We were docked at the port city of Valparaiso when we woke up. The cruise had come to an end. We had what we were told was an unusual morning in that the sun was bright without the usual fog. We said our goodbyes to Hettie and Ronnie who were leaving our little group and heading home via bus transfer to the Santiago airport by way of a day-long tour.
Walter (fist bump) had prearranged a tour and overnight stay for the rest of us in Valparaiso, Chile’s oldest and largest port city located north of the midpoint of Chile’s enormously long coast. A van, driver, and guide were at the dock to collect us at 9:00. Our guide was Thomas, a young Frenchman who came 10 years ago to follow his Chilean girlfriend. (Sidebar: they are still together.) He did a wonderful job of showing us around.
First off he explained that the old port city of Valparaiso, second largest city in the country…with a population of 300,000, is built on 49 hills that come all the way to the ocean. For that reason there are no hotel chains, only old, grand homes converted into small boutique hotels. Our first stop was at the Zero, our boutique hotel for the night. Free WiFi; we were instantly enamored. And the first tangerine tree I’ve ever seen and more flowering plants than we could count. A beautiful place with a tiered deck system overlooking the port.
Anyway, each of the 49 hills of the city, all smothered in colorful buildings, comprise a sort of neighborhood all its own. Narrow, winding roads, a series of short funiculars (cable-cars), and stairways get folks from one place to the next. There is way less graffiti here than in Brazil, thank goodness, but does have a lot of interesting art painted on the outside of buildings. Thomas explained that a few years ago a law was passed that made it legal…if you get permission from the owners. From then on, painters brought their A-games, signed their work, and even left social media addresses, so now a few are in high demand not just in South America but all over the world.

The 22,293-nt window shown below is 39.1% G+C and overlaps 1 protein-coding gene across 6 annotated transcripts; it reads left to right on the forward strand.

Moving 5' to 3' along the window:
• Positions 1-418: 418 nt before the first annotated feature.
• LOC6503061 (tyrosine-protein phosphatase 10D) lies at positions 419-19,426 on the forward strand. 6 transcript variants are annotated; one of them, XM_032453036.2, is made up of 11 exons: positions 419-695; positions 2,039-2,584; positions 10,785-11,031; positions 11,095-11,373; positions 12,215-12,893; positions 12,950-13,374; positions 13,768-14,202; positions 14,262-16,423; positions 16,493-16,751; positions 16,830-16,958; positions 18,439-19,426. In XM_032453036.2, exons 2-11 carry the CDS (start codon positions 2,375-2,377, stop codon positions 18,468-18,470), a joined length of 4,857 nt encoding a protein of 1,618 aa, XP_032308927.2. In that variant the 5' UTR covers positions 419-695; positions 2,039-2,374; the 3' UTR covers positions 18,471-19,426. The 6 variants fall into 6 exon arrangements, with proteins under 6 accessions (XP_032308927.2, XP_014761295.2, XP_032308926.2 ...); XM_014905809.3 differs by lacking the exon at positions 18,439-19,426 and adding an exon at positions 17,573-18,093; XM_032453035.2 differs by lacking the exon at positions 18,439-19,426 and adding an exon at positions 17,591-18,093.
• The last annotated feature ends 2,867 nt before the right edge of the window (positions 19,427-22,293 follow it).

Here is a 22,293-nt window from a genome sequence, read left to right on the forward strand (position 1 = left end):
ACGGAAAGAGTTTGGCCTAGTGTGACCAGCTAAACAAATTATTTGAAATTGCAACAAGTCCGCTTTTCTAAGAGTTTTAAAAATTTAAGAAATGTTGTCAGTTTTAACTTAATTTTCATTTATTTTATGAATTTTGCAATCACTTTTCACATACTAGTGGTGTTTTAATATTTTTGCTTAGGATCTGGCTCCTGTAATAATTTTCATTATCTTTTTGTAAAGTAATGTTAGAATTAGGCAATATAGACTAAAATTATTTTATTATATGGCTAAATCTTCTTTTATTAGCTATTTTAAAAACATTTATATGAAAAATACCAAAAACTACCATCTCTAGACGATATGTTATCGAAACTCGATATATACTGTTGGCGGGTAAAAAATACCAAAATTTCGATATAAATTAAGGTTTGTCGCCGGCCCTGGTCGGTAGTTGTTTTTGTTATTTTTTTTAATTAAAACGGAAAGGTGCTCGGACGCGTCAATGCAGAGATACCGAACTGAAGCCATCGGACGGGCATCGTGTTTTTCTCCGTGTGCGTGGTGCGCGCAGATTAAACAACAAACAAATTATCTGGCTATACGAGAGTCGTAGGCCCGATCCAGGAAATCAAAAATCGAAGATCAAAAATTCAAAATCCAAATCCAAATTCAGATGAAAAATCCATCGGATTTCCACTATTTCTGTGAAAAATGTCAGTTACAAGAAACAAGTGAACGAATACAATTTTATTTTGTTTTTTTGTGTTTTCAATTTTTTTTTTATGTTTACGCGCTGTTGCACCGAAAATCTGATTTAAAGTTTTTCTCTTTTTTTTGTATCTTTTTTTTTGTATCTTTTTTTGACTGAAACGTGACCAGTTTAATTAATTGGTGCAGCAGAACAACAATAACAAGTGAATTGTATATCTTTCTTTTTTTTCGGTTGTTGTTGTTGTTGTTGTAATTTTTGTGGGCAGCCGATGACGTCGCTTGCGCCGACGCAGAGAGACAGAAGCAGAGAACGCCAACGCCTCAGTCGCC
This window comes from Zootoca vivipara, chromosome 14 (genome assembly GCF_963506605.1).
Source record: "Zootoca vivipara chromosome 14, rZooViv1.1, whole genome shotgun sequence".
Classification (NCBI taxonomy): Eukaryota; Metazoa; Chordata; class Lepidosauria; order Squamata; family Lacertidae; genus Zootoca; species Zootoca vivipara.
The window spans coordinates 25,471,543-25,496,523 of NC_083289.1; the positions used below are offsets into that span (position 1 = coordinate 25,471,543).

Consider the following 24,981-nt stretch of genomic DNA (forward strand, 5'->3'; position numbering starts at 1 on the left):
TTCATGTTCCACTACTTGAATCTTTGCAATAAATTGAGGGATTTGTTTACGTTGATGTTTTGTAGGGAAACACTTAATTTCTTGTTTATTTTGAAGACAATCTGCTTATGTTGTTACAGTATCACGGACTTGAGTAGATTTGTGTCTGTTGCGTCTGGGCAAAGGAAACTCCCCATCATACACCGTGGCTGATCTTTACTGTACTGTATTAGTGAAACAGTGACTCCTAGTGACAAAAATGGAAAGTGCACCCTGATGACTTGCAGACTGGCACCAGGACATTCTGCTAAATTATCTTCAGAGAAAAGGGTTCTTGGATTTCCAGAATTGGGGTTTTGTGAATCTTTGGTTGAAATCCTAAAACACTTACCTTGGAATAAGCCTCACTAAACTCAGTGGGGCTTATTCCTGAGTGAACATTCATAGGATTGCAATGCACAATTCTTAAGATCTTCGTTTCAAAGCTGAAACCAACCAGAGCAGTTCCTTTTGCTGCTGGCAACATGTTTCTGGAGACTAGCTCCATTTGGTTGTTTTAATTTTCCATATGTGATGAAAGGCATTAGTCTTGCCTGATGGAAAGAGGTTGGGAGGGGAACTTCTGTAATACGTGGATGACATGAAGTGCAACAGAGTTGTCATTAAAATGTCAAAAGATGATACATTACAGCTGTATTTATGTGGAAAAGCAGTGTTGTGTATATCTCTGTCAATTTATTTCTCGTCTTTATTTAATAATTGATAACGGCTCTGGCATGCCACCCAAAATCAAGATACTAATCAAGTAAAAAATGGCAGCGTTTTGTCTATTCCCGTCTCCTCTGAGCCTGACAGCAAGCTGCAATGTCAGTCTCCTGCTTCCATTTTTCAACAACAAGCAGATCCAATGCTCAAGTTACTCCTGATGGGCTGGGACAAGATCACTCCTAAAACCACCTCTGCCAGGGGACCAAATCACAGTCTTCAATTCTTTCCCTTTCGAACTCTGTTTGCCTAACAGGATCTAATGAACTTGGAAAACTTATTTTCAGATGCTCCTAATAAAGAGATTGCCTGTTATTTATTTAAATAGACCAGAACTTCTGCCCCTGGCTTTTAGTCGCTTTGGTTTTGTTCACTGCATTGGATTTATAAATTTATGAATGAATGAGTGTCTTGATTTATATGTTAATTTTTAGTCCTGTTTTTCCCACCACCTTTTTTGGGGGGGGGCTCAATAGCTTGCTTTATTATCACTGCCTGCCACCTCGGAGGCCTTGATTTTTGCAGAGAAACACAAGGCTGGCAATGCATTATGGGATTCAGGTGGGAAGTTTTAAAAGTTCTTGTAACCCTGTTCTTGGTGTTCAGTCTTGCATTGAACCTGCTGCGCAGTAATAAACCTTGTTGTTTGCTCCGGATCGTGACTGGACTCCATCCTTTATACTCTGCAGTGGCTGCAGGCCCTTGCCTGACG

An interesting stop on the tour was one of three homes owned by Pablo Neruda (1904-19730), reputed by some to be the greatest poet writing in Spanish during his lifetime. He was a diplomat and politician as well as a writer and won the Nobel Prize for Literature (a busy boy this one) in 1971. His house was multi-leveled with the narrowest of staircases connecting the floors and housed some of the things he collected as a diplomat. All the rooms have magnificent views of the water.
Besides visiting Valparaiso, we went to Vina del Mar, the beautiful resort city next door that was established in 1874 as a place where the aristocracy could, as was the tradition in the enviably sophisticated continent of Europe, have a second house near the capital (Santiago) as a getaway of sorts. It is 300 years younger than Valparaiso and developed as a place to spread out and be at leisure, and is now Chile’s premier coastal resort town. There are beautiful parks, a famous floral clock, large hotels, French style casino, and the longest beach in Chile. My favorite was seeing one of only five moai stone statues that exist off Easter Island. Another favorite was a church with a ceiling built by ship carpenters in the shape of a wooden hull. Very pretty.
Thomas left us on our own mid afternoon. We headed first to find lunch and then wandered the street and did a little souvenir shopping. Lapis lazuli is mined here, so I chose a necklace and earrings. We stopped by a shop where a photographer was transferring pictures onto stiff, white cloth. We had to have one of those too.
The day was wonderful and we were so glad we stayed on to enjoy these two unique cities.
3 thoughts on “Valparaiso, Chile (February 28)”
I love this day!
The moai stone statues are cool, I love those pictures
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We did too, Leni! One of our favorites and a nice contrast to three days of vegging on the ship.